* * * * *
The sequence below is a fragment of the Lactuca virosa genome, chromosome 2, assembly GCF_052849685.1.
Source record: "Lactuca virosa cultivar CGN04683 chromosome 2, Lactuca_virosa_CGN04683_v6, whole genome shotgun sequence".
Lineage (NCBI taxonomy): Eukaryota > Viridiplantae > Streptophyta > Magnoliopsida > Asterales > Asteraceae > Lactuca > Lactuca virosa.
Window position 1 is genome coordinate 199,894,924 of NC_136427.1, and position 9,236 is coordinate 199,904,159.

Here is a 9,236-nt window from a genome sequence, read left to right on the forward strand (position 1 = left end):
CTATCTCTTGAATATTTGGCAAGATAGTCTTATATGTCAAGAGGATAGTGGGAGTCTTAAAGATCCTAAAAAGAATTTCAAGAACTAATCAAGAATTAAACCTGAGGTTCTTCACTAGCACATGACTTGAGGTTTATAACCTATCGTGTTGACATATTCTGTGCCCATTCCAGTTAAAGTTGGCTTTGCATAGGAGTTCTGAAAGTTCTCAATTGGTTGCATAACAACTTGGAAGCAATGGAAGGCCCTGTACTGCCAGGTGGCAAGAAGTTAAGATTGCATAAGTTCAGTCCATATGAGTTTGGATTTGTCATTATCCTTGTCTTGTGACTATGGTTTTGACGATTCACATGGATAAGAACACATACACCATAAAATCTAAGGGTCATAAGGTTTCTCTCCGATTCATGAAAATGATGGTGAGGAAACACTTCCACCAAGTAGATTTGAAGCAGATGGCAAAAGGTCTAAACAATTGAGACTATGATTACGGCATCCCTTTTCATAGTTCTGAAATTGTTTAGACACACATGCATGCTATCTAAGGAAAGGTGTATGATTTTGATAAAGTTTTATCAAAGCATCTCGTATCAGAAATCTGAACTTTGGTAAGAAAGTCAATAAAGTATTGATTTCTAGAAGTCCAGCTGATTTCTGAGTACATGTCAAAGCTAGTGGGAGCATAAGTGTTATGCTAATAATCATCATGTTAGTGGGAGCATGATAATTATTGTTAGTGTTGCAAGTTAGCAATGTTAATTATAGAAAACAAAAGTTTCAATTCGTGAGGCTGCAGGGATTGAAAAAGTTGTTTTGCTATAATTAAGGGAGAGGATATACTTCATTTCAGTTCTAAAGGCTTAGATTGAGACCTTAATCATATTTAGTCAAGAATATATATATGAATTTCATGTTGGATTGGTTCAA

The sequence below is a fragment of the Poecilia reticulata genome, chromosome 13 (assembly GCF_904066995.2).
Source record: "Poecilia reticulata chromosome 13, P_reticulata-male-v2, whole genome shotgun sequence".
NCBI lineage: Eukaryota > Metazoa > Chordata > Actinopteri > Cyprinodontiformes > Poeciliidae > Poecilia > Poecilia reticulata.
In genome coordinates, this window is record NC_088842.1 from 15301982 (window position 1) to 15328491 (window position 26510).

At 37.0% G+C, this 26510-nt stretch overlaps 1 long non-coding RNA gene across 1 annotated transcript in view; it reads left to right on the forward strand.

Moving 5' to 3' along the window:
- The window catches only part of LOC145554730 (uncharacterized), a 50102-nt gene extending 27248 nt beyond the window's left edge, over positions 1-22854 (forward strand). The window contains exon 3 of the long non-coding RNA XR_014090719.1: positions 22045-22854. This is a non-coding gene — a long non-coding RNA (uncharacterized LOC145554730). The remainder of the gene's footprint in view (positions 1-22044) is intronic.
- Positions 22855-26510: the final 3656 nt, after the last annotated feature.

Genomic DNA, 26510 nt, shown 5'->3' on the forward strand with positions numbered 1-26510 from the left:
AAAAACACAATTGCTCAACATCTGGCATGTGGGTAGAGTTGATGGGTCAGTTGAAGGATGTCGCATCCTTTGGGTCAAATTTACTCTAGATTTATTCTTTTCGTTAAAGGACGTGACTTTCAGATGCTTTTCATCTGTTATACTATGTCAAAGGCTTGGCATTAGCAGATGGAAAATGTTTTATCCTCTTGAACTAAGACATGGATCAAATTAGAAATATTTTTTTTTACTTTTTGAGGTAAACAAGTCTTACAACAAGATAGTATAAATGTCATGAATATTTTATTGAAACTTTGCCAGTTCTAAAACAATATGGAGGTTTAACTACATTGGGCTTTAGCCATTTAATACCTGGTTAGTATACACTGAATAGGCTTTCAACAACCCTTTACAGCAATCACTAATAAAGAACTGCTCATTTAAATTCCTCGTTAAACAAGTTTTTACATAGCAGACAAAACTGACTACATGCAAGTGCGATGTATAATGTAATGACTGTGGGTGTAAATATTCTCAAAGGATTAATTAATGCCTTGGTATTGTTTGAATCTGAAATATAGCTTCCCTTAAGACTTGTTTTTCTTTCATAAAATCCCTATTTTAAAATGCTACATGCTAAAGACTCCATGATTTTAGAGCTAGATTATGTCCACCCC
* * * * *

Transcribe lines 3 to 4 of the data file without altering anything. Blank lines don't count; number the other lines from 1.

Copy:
Lineage (NCBI taxonomy): Eukaryota > Viridiplantae > Streptophyta > Magnoliopsida > Asterales > Asteraceae > Lactuca > Lactuca virosa.
Window position 1 is genome coordinate 199,894,924 of NC_136427.1, and position 9,236 is coordinate 199,904,159.